Dr. Bruce D. Schirmer (Charlottesville, VA): I congratulate Dr. Dorman and his coauthors from the University of Minnesota for doing this excellent analysis of the effect of age on outcomes after bariatric surgery. The NSQIP database from 2005–2009 provides an excellent source of procedure-specific outcomes information for the immediate postoperative period. The findings of this study are important for two reasons. First, they substantiate the performance of the occasional bariatric operation on an individual greater than age 65. By 2009, that represented nearly 5% of the operations reported. Insurance companies have not, to my knowledge, yet denied payment based on age, and this report should abort any such potential action. Second, this is yet another large review of a high quality database that confirms the overall 30-day mortality of bariatric surgery procedures to be incredibly low, given the patient population which is undergoing surgery. The overall mortality rate of 0.15% in this series is indeed a remarkable attestation to the significant strides the bariatric surgery community has made toward patient safety and optimal outcomes during the last decade. I think this study will be a frequently cited one going forward when one discusses the safety of bariatric surgery.
Much of the findings of the study, however, are not new and are predictable. This paper confirms that higher BMI, male sex, significant comorbidities, and age to some extent, predict less good outcomes. The age factor was not significant alone, but there was a clear trend toward increased morbidity and mortality. The study does reflect that most surgeons who would consider, for whatever individual reason, performing bariatric operations on patients older than 65 at least do a lap band for more than half those cases. When one looks at the incredibly high incidence of comorbid medical problems in the age 70 and over patient population, one must wonder what particular motivation a surgeon would have for performing bariatric surgery, and in particular open bypass or duodenal switch, in this group. Although sparse, the data suggest this is not a wise course of action.
I have two questions for the authors:
1. Given the remarkable improvement in bariatric surgical outcomes over the past decade, does your study encourage procedures that may decrease optimal outcomes for bariatric surgery in the future by encouraging its performance in older and higher risk patients?
It has been estimated that a person with a BMI of over 40 at age 21 will live 12 years longer as a male and 9 years longer as a female if they undergo bariatric surgery than if they do not. What long-term benefit do you estimate exists for the 65- or even 70-year-old patient to undergo bariatric surgery? Have you any estimate or are you aware of any data on the number of quality life years saved by doing the procedure at this age?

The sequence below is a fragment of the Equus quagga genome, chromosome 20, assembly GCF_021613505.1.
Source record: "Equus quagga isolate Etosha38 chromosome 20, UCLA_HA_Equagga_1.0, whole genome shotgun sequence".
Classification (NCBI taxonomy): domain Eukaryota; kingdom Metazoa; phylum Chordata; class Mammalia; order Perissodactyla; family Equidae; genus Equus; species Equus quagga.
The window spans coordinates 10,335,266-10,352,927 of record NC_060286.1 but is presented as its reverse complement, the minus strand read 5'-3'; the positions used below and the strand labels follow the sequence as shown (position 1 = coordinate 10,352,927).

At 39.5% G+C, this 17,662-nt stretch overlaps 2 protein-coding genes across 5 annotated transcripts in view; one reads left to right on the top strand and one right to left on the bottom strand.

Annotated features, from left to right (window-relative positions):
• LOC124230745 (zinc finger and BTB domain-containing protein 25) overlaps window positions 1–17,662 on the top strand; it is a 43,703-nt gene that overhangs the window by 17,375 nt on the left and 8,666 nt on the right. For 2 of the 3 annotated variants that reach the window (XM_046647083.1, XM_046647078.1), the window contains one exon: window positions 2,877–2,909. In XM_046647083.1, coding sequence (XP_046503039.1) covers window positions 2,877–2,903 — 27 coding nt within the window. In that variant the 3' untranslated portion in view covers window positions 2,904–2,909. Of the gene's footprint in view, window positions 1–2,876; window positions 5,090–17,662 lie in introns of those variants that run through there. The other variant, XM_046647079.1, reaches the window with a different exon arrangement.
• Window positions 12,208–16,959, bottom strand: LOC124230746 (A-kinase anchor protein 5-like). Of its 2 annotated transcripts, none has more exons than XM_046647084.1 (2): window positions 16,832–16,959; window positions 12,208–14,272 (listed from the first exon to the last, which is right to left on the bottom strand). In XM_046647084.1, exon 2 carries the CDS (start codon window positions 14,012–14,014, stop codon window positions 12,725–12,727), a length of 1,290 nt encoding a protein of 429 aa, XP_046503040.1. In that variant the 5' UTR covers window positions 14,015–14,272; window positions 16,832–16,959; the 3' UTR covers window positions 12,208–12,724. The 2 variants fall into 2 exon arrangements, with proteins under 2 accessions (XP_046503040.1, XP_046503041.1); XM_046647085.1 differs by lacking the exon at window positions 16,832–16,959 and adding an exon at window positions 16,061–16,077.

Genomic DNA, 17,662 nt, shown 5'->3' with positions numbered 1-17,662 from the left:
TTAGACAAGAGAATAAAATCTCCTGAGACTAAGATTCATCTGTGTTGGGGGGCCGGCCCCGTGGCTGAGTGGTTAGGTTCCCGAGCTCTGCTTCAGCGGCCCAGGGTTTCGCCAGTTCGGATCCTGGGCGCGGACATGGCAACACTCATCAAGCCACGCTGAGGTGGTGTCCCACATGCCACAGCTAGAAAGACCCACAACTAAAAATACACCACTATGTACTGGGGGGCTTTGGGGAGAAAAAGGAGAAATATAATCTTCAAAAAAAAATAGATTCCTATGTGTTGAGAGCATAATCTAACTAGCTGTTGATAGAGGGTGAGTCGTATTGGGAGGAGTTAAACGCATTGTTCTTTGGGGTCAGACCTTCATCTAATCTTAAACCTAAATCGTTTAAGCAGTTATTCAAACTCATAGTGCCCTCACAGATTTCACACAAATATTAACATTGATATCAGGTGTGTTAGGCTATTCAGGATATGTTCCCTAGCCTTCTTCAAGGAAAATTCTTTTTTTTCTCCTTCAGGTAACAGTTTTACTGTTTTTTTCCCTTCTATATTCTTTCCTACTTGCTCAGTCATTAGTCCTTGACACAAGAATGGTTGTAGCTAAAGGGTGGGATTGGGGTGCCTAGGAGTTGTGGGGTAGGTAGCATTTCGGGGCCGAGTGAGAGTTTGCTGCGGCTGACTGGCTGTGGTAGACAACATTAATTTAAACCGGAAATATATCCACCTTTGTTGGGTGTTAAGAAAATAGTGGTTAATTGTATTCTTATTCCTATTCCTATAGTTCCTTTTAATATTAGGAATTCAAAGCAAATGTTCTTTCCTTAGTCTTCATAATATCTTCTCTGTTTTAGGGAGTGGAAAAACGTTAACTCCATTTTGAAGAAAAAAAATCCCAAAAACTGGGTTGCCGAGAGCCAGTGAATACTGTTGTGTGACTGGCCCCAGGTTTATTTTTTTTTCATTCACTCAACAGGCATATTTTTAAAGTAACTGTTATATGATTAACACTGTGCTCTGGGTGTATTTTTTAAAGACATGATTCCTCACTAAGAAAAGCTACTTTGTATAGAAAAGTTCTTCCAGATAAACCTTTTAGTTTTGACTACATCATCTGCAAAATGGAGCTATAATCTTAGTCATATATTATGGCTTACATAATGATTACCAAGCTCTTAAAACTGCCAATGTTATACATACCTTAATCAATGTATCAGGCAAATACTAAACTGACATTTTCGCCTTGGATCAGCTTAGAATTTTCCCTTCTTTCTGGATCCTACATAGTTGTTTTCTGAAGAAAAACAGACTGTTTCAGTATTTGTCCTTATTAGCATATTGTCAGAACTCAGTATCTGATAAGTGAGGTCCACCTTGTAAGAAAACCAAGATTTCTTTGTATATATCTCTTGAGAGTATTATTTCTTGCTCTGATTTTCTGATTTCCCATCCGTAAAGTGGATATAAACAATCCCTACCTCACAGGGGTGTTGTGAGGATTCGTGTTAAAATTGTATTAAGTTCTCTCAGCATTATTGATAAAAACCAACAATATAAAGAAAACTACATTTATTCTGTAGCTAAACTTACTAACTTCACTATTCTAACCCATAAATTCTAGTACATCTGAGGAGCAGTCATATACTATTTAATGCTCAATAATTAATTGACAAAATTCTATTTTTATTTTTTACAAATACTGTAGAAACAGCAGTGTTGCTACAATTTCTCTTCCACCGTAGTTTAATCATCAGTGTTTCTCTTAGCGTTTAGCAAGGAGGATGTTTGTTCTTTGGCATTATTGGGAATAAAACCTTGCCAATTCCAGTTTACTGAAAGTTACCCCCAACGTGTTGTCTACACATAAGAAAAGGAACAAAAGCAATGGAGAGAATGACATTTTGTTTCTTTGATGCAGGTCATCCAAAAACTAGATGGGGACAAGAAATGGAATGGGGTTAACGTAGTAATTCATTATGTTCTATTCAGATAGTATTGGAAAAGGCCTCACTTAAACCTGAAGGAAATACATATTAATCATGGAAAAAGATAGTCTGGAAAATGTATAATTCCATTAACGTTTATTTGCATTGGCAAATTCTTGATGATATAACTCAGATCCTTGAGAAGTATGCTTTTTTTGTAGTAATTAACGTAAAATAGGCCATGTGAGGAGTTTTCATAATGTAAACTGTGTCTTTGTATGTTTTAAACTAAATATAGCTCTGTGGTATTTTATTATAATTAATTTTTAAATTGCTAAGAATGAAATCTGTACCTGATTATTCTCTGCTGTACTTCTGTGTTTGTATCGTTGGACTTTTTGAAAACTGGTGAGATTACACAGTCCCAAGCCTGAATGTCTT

Dr. Robert B. Dorman: We appreciate these very insightful comments that raise important concerns regarding policy implication. As it relates to this study we are not recommending that elderly patients undergo bariatric surgery. Instead, we are reporting that they are undergoing bariatric surgery, a greater proportion of elderly patients are undergoing bariatric surgery in 2009 compared to 2005, and that age >65 years is not a significant predictor of perioperative mortality or major adverse events. This study provides an important tool for patients and providers to assess the perioperative risk associated with bariatric surgery in all patients, but it places a particular focus on those greater than 65 years old. As patients over the age of 65 years are very likely to continue to present at surgical centers for evaluation, providers and payers will need the tools to assess the perioperative safety in this growing patient population. Patient selection is a complex and inexact process. This study will provide us with the data necessary to not exclude patients from bariatric surgery based on age alone.
In fact, operating on a greater number of patients over the age of 65 years may worsen overall outcomes for the bariatric population, but we believe patients over 65 years should continue to be considered separately from those of younger age. As the Discussant mentions, our results were ultimately not significant for predicting mortality although the trend toward significance should not be ignored. The lack of significance could be related to the overall low number of deaths. As the database continues to be populated there is a possibility that age over 65 years will predict mortality and/or major adverse events as the total number of adverse events increases. This warrants investigation in the future as the database continues to grow and procedures evolve.
There is no data on long-term outcomes for patients who are 65 years or older at the time of their primary bariatric operation. Thus, we have included in our manuscript several short-term studies that follow elderly patients for up to 1 year, and the findings support significant improvements in BMI, comorbid illnesses, medication use, and quality of life. While these effects were not as significant as those experienced in younger patients, they were still significant. The population in the USA is living longer, and they are also required to work longer. While no data exist investigating quality of life years saved in this patient population, there is an opportunity here to reduce disease burden in this age group allowing them to continue to be productive members of society.